The Advanced Seal Technology’s no slip grip stays in place so you can talk and drink water while whitening.

The kit includes 14 whitening treatments, each with one upper and one lower strip. For best results, apply the strips once daily for 30 minutes.

Sensdoyne Pronamel Gentle

Sensodyne Pronamel Gentle Whitening Fluoride Toothpaste

This whitening toothpaste is also specifically formulated for sensitive teeth and gums. It contains potassium nitrate to help soothe the nerves from sensitivity. Stannous fluoride helps strengthen and reharden enamel affected by acidic foods and beverages. 

The toothpaste protects your teeth from pain triggers like sweets, acids, contact, and temperature changes. The formula also helps prevent cavities and enamel damage.

For best results, use this toothpaste twice a day for two minutes. 

The toothpaste also protects your teeth from pain triggers like temperature changes, sweets, acids, and contact. Fluoride is included to protect against cavities and improve enamel health. 

Lumineux Oral Essentials Teeth Whitening Strips

Lumineux Oral Essentials Teeth Whitening Strips

Best Peroxide-Free Whitening Kit

Lumineux Teeth Whitening Strips are certified non-toxic, enamel-safe, SLS-free, vegan, sugar-free, preservative-free, and dentist formulated. They also whiten your teeth without sensitivity because they are peroxide and alcohol-free.

These strips are an excellent whitening option if you are allergic to peroxide, alcohol, or other chemicals. However, they will not whiten your teeth as effectively as peroxide-containing products.9, 10

Lumineux’s whitening solution includes ingredients like coconut, sage, and lemon oil. These naturally-derived ingredients reduce bad breath, help remove plaque buildup, and gently lighten discolored teeth over time.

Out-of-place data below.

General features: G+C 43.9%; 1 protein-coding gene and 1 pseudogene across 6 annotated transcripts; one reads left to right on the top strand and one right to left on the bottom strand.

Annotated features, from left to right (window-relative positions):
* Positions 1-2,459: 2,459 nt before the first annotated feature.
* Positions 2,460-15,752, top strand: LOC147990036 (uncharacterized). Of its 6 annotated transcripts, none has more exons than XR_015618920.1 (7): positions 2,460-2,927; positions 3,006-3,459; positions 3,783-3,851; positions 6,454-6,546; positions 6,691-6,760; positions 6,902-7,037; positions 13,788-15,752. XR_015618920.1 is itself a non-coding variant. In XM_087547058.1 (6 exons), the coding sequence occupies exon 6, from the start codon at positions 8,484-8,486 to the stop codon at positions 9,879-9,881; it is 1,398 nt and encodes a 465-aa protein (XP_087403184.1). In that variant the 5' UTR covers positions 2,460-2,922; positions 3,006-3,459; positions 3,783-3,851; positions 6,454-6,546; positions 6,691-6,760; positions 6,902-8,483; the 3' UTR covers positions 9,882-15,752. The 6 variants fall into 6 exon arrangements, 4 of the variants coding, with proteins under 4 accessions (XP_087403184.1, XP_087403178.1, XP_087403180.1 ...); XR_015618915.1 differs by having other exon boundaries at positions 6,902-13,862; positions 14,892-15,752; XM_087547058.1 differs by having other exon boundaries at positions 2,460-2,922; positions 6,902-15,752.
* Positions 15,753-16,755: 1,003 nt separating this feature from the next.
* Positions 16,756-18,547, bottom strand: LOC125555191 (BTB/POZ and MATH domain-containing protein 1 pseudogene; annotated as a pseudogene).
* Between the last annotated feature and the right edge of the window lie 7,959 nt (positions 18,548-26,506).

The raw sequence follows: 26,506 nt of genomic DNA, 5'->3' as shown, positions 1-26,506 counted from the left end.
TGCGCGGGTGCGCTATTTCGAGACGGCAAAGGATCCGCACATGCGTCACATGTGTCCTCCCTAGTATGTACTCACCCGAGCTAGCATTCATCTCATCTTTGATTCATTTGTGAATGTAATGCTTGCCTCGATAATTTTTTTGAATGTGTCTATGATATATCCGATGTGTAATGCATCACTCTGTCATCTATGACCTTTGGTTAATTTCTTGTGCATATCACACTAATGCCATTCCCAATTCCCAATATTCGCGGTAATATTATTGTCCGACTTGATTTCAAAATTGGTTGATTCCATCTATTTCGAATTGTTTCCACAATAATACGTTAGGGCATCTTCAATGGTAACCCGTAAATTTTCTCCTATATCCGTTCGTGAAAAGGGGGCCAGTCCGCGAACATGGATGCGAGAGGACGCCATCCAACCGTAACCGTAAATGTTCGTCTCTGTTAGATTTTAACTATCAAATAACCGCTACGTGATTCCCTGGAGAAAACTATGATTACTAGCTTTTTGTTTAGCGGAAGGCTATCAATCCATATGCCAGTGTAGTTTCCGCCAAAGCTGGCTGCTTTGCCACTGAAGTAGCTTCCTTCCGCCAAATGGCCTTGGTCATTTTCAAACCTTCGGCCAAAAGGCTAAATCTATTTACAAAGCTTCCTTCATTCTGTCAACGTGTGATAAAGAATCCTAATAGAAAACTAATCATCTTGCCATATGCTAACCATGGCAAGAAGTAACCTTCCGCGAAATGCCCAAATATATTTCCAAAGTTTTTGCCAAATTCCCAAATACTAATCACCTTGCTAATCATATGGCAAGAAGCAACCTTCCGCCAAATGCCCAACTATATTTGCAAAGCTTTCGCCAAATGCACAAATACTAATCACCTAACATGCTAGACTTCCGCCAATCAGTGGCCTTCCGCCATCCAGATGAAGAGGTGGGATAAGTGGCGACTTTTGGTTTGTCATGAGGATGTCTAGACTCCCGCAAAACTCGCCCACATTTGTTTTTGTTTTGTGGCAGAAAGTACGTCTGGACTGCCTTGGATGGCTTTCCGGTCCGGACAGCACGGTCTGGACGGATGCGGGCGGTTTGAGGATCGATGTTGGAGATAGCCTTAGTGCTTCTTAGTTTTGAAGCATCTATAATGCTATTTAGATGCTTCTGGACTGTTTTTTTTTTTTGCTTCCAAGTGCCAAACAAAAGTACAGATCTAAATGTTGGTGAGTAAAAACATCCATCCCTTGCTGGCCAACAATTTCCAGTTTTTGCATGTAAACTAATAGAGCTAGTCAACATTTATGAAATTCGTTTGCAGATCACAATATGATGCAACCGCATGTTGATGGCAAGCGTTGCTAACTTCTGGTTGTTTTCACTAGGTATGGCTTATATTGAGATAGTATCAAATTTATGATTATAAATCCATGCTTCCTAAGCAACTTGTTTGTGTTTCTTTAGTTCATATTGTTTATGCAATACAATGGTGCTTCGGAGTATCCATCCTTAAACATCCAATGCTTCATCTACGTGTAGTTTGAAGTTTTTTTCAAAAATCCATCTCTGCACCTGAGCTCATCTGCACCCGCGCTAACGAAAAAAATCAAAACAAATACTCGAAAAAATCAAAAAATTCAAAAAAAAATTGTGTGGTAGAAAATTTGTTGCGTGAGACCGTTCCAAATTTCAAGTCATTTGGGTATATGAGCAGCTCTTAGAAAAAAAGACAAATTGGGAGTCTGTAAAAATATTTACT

(1) Basting, RT, et al. “Clinical Comparative Study of the Effectiveness of and Tooth Sensitivity to 10% and 20% Carbamide Peroxide Home-Use and 35% and 38% Hydrogen Peroxide In-Office Bleaching Materials Containing Desensitizing Agents.” Operative Dentistry, Allen Press, 1 Sept. 2012. 

(2) Heymann, H O. “Tooth Whitening: Facts and Fallacies.” Nature News, British Dental Journal, 23 Apr. 2005. 

(3) Cvikl, B, et al. Enamel Surface Changes After Exposure to Bleaching Gels Containing Carbamide Peroxide or Hydrogen Peroxide.Operative Dentistry, Allen Press, 1 Jan. 2016. 

(4) Eimar, Hazem, et al. “Hydrogen Peroxide Whitens Teeth by Oxidizing the Organic Structure.Journal of Dentistry, Elsevier, 24 Aug. 2012. 

(5) Tao D;Smith RN;Zhang Q;Sun JN;Philpotts CJ;Ricketts SR;Naeeni M;Joiner A; “Tooth Whitening Evaluation of Blue Covarine Containing Toothpastes.” Journal of Dentistry, U.S. National Library of Medicine.

(6) Peixoto, Aline Carvalho, et al. “High-Concentration Carbamide Peroxide Can Reduce the Sensitivity Caused by in-Office Tooth Bleaching: a Single-Blinded Randomized Controlled Trial.” Journal of Applied Oral Science : Revista FOB, Faculdade De Odontologia De Bauru - USP, 2018.

(7) Addy M. “Etiology and clinical implications of dentine hypersensitivity.” Dent Clin North Am. 1990;34:503–514.

(8) Holland GR, Narhi MN, Addy M, Gangarosa L, Orchardson R. “Guidelines for the design and conduct of clinical trials on dentine hypersensitivity.” J Clin Periodontol. 1997;24:803–813.

(9) Carey, Clifton M. “Tooth Whitening: What We Now Know.” Journal of Evidence Based Dental Practice, Mosby, 13 Feb. 2014.

(10) Bizhang, Mozhgan, et al. “Effectiveness of a New Non-Hydrogen Peroxide Bleaching Agent after Single Use - a Double-Blind Placebo-Controlled Short-Term Study.” Journal of Applied Oral Science : Revista FOB, Faculdade De Odontologia De Bauru - USP, 2017.